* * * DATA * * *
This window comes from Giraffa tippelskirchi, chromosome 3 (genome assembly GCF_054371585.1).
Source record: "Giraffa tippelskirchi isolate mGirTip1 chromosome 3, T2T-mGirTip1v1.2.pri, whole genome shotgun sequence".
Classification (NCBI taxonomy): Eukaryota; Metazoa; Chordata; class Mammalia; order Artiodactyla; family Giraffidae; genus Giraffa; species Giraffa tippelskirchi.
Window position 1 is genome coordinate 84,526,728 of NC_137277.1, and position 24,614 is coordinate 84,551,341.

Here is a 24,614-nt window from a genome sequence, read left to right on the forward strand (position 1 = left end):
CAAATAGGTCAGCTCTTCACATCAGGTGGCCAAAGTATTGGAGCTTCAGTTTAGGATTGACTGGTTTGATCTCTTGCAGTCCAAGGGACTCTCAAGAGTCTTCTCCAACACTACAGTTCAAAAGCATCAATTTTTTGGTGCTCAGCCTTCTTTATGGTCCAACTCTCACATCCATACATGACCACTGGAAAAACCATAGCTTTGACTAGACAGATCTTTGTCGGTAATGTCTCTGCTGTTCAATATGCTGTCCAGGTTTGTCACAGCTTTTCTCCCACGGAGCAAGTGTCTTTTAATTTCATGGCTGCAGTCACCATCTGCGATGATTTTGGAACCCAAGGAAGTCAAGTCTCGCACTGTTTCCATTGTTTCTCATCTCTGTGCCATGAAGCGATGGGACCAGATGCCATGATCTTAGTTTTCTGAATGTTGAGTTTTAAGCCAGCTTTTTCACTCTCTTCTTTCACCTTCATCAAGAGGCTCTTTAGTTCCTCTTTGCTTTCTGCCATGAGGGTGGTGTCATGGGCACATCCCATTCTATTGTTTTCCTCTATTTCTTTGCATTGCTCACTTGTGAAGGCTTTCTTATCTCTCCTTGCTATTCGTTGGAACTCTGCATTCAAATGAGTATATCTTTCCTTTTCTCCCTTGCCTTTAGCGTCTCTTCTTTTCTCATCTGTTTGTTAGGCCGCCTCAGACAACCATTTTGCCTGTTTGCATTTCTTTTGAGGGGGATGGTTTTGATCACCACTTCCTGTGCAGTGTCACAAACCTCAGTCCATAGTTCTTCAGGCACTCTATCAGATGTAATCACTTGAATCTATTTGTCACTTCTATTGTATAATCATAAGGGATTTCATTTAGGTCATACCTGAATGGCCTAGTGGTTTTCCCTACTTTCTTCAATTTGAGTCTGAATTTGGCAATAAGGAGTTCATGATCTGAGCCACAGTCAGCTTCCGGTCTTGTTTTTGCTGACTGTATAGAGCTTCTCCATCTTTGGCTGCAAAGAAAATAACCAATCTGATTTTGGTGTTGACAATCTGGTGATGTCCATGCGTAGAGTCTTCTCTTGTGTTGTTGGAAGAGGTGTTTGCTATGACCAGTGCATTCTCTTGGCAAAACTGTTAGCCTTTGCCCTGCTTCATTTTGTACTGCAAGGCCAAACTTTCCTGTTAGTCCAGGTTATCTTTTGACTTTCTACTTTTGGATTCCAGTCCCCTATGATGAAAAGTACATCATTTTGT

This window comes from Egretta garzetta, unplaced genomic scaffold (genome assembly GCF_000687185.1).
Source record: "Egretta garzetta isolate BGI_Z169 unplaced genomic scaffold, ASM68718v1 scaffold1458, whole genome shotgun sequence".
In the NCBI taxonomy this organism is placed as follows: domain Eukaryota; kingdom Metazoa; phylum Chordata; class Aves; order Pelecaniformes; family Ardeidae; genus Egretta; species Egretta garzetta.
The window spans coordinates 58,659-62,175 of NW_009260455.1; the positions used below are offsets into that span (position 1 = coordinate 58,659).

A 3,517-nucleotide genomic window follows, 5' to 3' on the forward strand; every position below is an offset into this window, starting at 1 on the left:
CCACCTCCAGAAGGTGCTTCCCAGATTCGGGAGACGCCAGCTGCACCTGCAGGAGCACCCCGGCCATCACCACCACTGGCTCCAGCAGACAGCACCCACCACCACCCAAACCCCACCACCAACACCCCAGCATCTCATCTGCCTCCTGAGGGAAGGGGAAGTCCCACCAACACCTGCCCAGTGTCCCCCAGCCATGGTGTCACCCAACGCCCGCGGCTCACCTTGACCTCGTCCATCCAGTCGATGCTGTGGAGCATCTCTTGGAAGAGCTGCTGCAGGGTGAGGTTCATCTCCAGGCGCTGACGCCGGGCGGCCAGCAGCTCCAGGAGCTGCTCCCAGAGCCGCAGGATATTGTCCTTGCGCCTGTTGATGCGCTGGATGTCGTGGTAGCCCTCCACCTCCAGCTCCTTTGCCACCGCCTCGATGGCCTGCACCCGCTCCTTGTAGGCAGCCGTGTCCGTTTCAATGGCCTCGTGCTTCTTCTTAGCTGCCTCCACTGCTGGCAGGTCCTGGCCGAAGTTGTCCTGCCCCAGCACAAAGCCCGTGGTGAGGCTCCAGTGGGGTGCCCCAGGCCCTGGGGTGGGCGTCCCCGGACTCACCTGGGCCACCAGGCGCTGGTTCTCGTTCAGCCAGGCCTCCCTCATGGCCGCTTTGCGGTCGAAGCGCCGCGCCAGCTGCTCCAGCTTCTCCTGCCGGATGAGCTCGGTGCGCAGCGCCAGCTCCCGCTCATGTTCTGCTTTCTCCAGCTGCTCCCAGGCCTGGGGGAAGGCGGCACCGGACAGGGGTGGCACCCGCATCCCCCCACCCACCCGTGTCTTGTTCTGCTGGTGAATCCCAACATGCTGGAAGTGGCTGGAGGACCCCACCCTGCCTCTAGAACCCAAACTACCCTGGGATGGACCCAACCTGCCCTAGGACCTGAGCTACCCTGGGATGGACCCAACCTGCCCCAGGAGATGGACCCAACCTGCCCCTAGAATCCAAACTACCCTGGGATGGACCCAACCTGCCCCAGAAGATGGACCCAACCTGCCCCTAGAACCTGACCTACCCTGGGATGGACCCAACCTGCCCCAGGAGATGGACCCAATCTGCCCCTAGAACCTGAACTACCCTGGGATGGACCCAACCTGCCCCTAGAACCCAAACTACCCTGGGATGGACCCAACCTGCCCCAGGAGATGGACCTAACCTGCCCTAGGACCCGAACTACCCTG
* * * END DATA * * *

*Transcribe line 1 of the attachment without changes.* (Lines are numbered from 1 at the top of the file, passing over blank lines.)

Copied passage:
This window comes from Giraffa tippelskirchi, chromosome 3 (genome assembly GCF_054371585.1).